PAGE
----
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What could happen if someone continuously sends frames with different source MAC addresses to the same port on a switch? Knowing that this port doesn't apply the "port-security" mode.

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    Homework question? – schroeder Feb 3 '17 at 22:08
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    What happens if there is a switch upstream that port, with multiple hosts connected to it? – a CVn Feb 3 '17 at 22:59
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That depends on the firmware of the equipment. Since you asked, "What COULD happen," I'll enumerate (from the POV of an embedded software engineer) what I can think of.

  • The switch may pass all frames on regardless of the source MAC.
  • The switch may reject frames arriving at a single port when the source MAC differs from the source MAC recorded when the wire protocol began if a breach of that protocol has not been detected.
  • The switch may record the discrepancies in a log that network engineers can read after authenticating with the device.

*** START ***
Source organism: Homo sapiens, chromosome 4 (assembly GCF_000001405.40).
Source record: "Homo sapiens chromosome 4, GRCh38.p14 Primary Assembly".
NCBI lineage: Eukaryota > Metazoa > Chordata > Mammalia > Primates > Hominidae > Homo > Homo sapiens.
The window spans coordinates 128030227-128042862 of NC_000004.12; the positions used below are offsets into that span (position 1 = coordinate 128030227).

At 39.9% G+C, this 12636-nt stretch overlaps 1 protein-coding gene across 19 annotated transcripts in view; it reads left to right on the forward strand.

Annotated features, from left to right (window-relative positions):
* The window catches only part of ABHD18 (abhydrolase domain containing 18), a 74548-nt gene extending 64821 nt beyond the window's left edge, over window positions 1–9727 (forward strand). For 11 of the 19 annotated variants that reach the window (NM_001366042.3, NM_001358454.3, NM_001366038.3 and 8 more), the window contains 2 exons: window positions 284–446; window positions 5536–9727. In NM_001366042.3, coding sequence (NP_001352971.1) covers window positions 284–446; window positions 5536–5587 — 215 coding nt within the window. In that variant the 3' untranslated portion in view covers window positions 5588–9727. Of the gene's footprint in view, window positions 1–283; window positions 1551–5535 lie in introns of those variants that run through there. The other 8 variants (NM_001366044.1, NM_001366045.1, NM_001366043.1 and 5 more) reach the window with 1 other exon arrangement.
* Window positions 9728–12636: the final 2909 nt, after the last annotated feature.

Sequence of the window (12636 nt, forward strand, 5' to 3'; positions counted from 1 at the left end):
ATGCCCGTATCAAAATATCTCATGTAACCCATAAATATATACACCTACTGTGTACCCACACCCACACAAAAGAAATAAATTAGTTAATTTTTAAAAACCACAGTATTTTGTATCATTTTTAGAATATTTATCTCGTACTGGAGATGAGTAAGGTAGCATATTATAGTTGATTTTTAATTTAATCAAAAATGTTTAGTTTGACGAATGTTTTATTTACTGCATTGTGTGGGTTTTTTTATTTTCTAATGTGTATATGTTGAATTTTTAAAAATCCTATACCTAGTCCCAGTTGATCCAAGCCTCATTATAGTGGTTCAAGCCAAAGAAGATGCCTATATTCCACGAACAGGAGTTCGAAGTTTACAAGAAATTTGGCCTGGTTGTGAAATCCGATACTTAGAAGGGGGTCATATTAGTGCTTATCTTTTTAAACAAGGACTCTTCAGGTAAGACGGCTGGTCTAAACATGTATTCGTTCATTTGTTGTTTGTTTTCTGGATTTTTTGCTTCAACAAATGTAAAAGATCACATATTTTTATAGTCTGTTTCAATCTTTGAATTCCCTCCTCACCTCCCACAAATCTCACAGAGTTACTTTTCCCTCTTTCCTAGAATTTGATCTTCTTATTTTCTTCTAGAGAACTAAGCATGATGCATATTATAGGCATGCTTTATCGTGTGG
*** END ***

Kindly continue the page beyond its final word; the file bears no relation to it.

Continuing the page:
• A bug could be triggered, rendering the device unstable or inoperative until rebooted.

The first of these may be a security risk depending on the nature and security in place on the other equipment receiving such passed frames.

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If no security/restriction features are in place then the switch will store all the source MAC addresses it sees in it's switching table.

That table will fill up and the switch will have to evict an existing entry to create the new one.

When a destination MAC address is not in the table frames sent to that MAC address will be flooded out of all ports. Hence MAC flooding can be used by an attacker as a way of sniffing traffic that would otherwise not be visible to them.

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